The other problem concerns politics: half of all Catholics today reside in the developing world, whose political leadership traditionally supports the Palestinian point of view. Moreover, these leaders were under the Soviet umbrella until 1991, and now Putin’s Russia is trying to regain this influence. Is the Vatican taking a political risk when issuing such pro-Jewish declarations? Part of the answer lies in the wish and duty of the Church to defend and protect its faithful in the Middle East, including those who live on Israeli territory. The Christian communities that live as a minority under the threat of the Muslim majority around them are dwindling, and good relations with Israel are required since the Israeli authorities are their main source of support.

Yet, perhaps the answer lies in another direction; since Israel is bound to defend all of its citizens, with or without papal declarations, these declarations may be meant for internal Catholic use as well, to be part and parcel of the internal theological debate taking place among those in the Church’s higher echelons. This debate does not take into consideration the Arab and Muslim worlds, for it is declared and defined as an internal theological debate, not a political one. Although Jewish communities and authorities as well are not direct partners in this internal process, nor do they have any direct impact on the deliberations, Jewish representatives have been members of bilateral committees established by the Vatican since 1980. Moreover, Israel as the state of the Jewish people is not mentioned in the documents, except, naturally, for the basic agreement signed in late 1993 between the two states.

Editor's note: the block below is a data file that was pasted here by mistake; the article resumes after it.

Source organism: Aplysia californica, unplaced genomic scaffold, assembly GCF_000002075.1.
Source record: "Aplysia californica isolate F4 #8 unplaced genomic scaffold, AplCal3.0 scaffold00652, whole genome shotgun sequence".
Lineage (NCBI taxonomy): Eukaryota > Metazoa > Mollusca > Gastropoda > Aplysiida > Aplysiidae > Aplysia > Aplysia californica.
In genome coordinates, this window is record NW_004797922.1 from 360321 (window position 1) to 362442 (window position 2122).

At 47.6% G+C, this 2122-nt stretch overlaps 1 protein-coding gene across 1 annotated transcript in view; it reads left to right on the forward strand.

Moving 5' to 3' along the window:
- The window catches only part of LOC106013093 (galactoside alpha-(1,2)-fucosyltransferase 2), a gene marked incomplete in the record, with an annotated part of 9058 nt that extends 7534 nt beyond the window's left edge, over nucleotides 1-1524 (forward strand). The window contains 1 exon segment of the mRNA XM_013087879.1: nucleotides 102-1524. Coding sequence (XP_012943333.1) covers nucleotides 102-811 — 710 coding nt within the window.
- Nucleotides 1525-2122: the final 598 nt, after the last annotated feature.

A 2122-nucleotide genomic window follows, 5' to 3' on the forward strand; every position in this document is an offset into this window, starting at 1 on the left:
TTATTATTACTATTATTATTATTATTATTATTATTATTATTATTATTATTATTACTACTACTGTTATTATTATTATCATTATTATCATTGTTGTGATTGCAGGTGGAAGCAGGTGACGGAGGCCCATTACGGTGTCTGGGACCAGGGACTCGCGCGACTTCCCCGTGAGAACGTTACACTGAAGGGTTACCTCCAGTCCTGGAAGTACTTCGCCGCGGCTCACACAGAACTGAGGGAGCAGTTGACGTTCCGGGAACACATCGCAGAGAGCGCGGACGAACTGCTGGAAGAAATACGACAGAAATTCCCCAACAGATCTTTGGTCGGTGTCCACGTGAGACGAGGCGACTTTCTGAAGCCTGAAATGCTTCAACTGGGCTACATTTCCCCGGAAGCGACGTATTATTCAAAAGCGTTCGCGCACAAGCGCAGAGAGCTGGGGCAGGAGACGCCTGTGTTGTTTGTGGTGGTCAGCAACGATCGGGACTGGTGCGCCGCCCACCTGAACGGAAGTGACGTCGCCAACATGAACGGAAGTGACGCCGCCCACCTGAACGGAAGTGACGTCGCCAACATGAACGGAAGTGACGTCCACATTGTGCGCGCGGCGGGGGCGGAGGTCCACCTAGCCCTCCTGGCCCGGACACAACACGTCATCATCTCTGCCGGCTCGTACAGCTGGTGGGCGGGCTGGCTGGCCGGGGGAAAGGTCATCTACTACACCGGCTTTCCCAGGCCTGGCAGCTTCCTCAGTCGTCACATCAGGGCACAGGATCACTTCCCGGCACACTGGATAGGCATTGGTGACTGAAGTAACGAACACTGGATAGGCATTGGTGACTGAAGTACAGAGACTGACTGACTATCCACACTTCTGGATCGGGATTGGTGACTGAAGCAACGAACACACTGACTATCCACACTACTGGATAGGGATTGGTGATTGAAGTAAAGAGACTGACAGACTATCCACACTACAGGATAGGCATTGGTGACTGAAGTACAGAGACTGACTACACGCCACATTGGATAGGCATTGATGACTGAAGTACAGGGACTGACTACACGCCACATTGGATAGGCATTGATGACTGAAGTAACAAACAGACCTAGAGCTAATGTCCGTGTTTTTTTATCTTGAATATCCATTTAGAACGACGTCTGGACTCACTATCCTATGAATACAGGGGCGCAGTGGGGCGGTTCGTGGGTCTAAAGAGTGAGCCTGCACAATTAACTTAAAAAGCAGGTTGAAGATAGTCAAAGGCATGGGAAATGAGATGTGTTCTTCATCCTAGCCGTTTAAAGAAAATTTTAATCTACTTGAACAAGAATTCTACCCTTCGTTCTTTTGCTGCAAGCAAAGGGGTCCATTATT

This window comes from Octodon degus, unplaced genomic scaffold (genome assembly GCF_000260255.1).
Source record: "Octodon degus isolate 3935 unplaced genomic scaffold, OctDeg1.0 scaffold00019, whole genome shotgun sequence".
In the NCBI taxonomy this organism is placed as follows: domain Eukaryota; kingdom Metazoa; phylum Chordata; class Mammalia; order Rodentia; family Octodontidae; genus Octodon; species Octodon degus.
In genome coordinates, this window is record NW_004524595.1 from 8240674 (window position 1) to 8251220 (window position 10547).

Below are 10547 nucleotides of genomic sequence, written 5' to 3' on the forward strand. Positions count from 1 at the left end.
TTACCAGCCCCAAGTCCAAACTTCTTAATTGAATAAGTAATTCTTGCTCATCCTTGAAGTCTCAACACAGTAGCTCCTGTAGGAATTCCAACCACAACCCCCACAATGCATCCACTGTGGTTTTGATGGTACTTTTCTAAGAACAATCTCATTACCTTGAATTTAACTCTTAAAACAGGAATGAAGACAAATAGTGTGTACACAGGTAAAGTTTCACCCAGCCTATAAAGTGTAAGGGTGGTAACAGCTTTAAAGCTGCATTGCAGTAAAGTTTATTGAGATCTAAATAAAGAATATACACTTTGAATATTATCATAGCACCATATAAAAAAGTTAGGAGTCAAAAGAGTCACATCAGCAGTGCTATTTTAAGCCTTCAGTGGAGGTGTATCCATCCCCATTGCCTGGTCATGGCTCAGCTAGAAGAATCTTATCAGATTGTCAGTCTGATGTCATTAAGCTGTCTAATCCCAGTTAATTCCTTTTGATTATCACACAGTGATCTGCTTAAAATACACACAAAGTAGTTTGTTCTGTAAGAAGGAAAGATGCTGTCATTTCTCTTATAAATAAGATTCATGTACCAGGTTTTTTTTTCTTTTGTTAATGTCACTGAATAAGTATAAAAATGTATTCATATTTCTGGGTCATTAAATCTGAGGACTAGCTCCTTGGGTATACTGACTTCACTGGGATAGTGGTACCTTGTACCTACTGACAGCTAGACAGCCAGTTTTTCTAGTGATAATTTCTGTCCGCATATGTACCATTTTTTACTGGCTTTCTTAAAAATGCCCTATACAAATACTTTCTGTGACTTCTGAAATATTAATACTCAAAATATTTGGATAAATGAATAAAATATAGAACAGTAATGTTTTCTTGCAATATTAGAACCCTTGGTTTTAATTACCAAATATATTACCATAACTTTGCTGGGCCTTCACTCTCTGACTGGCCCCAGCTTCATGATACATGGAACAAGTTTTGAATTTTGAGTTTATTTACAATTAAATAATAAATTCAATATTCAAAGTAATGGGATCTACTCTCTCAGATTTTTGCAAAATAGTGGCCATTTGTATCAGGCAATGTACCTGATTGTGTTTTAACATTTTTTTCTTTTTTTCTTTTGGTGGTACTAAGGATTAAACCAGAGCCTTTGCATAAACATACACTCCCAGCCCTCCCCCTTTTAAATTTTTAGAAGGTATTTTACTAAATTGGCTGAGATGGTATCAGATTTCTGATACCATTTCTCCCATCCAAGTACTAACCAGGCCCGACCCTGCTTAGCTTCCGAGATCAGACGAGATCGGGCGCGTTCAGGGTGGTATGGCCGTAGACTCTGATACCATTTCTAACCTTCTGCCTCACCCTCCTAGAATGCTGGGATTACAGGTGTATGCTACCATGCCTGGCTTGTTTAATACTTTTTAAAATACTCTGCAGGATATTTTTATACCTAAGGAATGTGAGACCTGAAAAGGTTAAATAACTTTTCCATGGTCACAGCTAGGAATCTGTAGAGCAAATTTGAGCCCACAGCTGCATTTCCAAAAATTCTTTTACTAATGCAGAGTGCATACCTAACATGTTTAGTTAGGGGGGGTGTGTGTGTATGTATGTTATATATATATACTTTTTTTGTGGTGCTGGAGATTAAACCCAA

These documents were translated by the Vatican to a number of langauges but are not distributed worldwide so as to be read by non-Catholic audiences at large, since they are part of the internal Catholic processes and discussions. This is at least part of the explanation for the fact that these astonishing documents, imbued with respect and well-wishing for the Jewish world, are almost unknown in Israel or among Jews. This state of affairs also explains why there is no Jewish, rabbinical, or Israeli response to the positive spirit emerging from Rome: it is simply unknown to most Jews.